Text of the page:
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John Harding

Latest posts by John Harding


Posted: 17/08/2013 at 15:37
ladymuckypup wrote (see)

My runner beans have been fantastic this year and were last year too.  I use Thompson & Morgan's Moonlight beans as I find that the sparrows pull and red flowers off the plants and Moonlight has white flowers.  The beans are tasty and prolific so I would recommend you try them next year. Not much you can do now except try some tomato fertiliser. I use this mid-season and it gives them that extra boost to keep on producing flowers. Good luck!

Me too, I buy mine from Dobies in Paignton but they are the same variety. First tried them about 3 or 4 years ago and they were so good I don't bother with other varieties now. I don't use the Tomato fertiliser though, I dig a couple of  deep trenches early season and empty the entire contents of one of my compost beans into it, back fill and rake to a fine tilth, then when the beans are ready for planting out I put them in there. I use 8 ft bamboo canes and when the tips reach the top of the canes I pinch the tops out to promote extra side shoot growth.

GardenIng jokes

Posted: 16/08/2013 at 21:29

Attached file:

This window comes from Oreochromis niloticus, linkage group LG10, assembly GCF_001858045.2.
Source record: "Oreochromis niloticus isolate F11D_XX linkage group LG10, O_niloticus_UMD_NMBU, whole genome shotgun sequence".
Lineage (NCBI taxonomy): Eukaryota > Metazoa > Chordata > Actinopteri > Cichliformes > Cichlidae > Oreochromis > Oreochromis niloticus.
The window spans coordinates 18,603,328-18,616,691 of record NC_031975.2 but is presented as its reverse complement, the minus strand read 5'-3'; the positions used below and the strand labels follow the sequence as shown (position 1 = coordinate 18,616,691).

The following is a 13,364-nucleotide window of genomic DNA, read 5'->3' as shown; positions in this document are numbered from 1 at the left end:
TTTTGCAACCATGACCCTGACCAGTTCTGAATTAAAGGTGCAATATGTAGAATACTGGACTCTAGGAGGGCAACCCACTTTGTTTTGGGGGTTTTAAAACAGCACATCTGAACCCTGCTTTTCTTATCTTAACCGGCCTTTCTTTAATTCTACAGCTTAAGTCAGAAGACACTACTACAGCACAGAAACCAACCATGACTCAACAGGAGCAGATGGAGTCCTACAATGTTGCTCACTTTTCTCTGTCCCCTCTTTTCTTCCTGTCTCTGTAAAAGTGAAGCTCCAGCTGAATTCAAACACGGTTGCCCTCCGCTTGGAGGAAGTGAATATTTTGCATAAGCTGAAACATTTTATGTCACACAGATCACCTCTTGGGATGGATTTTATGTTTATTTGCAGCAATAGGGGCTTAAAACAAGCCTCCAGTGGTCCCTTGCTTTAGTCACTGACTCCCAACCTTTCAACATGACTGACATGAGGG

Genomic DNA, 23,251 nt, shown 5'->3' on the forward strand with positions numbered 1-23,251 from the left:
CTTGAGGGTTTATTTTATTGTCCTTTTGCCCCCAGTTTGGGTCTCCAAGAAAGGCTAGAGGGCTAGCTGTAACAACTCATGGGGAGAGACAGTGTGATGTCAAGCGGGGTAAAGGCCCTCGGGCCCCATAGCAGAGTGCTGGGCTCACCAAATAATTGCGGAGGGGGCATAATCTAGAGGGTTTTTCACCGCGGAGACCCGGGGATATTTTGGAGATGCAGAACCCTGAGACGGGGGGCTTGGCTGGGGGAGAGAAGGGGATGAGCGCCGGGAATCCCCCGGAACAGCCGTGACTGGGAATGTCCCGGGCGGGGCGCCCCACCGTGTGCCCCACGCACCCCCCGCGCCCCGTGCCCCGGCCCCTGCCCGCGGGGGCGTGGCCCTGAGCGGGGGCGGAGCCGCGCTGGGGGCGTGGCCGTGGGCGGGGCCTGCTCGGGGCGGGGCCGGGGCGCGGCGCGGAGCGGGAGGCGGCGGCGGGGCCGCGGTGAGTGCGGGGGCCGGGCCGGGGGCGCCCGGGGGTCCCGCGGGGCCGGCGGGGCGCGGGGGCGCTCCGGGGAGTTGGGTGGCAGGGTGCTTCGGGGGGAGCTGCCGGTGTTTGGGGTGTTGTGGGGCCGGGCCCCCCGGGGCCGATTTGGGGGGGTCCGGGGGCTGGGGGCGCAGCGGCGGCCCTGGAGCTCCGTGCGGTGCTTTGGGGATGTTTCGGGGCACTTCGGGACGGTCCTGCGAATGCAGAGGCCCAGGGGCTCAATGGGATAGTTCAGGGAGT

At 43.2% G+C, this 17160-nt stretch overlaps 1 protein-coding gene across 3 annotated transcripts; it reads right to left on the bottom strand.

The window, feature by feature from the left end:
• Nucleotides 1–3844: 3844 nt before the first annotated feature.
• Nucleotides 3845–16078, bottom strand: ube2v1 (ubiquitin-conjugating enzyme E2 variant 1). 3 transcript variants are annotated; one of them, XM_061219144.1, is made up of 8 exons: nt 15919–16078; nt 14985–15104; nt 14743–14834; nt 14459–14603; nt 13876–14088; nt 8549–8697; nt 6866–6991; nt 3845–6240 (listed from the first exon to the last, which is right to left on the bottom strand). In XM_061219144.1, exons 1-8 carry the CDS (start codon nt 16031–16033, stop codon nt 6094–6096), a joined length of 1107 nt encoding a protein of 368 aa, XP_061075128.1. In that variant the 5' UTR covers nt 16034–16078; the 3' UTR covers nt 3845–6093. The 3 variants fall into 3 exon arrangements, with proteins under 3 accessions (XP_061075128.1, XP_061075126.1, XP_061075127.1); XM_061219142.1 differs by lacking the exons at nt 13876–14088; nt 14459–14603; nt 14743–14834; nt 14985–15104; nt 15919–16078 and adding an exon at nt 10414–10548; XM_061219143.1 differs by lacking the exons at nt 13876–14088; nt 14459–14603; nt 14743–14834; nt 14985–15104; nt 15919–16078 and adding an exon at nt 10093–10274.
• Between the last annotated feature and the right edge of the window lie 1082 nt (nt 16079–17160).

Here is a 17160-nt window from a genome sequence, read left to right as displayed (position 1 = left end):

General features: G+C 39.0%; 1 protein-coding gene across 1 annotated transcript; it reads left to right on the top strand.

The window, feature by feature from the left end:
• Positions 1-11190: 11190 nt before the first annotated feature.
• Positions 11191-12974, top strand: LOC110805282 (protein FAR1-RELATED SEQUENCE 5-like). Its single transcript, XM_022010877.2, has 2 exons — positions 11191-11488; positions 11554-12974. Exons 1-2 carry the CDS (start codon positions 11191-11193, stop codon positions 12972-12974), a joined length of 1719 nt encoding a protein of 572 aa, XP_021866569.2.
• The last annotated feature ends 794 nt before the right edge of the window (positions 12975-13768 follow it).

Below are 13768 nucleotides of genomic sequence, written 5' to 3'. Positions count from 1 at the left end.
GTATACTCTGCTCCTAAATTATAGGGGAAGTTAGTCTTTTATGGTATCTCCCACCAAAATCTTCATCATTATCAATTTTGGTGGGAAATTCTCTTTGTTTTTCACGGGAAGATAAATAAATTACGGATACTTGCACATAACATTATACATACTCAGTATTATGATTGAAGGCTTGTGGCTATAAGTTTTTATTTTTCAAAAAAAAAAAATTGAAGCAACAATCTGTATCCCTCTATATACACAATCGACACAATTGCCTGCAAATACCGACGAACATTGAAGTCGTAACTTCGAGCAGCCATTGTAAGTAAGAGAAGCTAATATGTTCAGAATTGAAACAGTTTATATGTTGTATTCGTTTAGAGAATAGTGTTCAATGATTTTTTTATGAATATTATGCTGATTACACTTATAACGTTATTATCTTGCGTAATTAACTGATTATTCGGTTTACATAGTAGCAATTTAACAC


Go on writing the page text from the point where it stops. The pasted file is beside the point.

Harry went to buy a horse. Previous owner was a bishop who had raised and trained the horse himself. "It's a very lively animal", he said, "but you need to know I never used the usual commands of 'Walk on' and 'Whoa' for start and stop. Being a bishop I trained him to respond to only 2 commands: to start him off just say 'Praise the Lord' and to stop say 'Amen' "

"OK" said Harry, "sounds very simple to me, I can cope with that alright" so he paid the bishop for the horse, mounted up, said "Praise the Lord" and set off along the sea cliffs close by. The horse being fairly lively began to canter towards the cliff edge. "Whoa" said Harry, - no response, "stop!" he shouted, beginning to panic thinking to himself "what was the word the bishop said to get the horse to stop" - for the life of him, in his increasing panic he couldn't remember the 'stop' command and the horse was rapidly approaching the edge of the cliff some 300 ft above the rocky shore.

"What was it? What was it? he thought in panic - then suddenly it came to him ... "AMEN" he shouted: